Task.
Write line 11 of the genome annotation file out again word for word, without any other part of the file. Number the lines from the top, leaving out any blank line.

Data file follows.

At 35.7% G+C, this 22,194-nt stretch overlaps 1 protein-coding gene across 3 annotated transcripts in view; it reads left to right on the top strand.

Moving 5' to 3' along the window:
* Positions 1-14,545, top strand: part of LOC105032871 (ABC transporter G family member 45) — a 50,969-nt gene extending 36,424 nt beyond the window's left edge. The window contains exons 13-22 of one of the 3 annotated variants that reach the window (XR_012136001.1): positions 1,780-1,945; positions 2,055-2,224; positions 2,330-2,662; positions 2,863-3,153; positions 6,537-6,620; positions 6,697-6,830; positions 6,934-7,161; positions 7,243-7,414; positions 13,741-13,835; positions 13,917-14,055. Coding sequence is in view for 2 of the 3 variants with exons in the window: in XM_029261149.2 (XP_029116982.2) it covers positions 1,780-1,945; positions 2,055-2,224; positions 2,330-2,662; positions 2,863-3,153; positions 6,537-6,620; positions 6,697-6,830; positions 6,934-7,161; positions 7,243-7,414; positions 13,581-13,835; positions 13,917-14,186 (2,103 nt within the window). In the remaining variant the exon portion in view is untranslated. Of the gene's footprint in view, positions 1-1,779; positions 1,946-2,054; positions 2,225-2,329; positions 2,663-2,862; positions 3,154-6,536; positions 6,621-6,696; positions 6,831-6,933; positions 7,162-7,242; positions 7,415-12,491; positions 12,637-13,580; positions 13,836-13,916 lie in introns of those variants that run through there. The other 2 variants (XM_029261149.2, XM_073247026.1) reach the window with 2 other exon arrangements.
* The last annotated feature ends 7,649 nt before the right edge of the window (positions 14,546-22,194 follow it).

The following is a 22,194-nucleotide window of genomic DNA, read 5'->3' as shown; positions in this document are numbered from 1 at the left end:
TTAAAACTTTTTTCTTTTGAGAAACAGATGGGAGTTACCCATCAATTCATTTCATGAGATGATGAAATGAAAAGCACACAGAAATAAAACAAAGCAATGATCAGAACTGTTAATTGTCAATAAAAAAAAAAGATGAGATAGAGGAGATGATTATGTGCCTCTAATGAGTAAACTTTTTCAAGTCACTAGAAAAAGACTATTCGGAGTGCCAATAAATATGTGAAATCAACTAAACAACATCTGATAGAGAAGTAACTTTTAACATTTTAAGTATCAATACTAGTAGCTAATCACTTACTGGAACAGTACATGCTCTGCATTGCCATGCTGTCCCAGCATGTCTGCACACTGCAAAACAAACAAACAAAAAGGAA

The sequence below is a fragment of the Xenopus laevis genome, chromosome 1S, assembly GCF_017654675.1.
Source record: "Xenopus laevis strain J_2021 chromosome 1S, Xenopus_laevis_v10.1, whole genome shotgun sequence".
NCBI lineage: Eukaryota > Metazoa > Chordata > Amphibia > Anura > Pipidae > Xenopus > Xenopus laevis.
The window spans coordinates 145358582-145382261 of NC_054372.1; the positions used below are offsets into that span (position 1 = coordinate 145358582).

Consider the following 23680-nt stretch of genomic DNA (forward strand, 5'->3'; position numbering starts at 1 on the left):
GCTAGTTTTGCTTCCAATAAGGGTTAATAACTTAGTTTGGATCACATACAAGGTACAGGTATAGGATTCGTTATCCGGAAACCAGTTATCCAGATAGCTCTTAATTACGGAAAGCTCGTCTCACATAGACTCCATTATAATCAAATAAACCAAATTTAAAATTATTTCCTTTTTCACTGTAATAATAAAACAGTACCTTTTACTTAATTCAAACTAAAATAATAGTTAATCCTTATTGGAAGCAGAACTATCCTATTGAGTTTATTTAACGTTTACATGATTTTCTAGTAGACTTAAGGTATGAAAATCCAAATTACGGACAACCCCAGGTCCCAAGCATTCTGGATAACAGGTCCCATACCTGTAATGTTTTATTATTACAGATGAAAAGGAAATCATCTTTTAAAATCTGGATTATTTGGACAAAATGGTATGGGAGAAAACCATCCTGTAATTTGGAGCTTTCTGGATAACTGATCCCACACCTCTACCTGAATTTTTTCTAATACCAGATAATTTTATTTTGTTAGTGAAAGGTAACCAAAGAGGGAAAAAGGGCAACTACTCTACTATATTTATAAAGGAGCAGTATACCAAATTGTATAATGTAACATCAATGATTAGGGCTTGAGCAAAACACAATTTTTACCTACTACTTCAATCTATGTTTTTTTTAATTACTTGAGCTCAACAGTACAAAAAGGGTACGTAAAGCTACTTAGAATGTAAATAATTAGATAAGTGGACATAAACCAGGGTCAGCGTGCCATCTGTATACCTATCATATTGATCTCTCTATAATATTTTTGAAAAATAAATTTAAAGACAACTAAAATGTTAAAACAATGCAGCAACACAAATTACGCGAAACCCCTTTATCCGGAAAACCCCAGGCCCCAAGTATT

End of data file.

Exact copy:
Consider the following 23680-nt stretch of genomic DNA (forward strand, 5'->3'; position numbering starts at 1 on the left):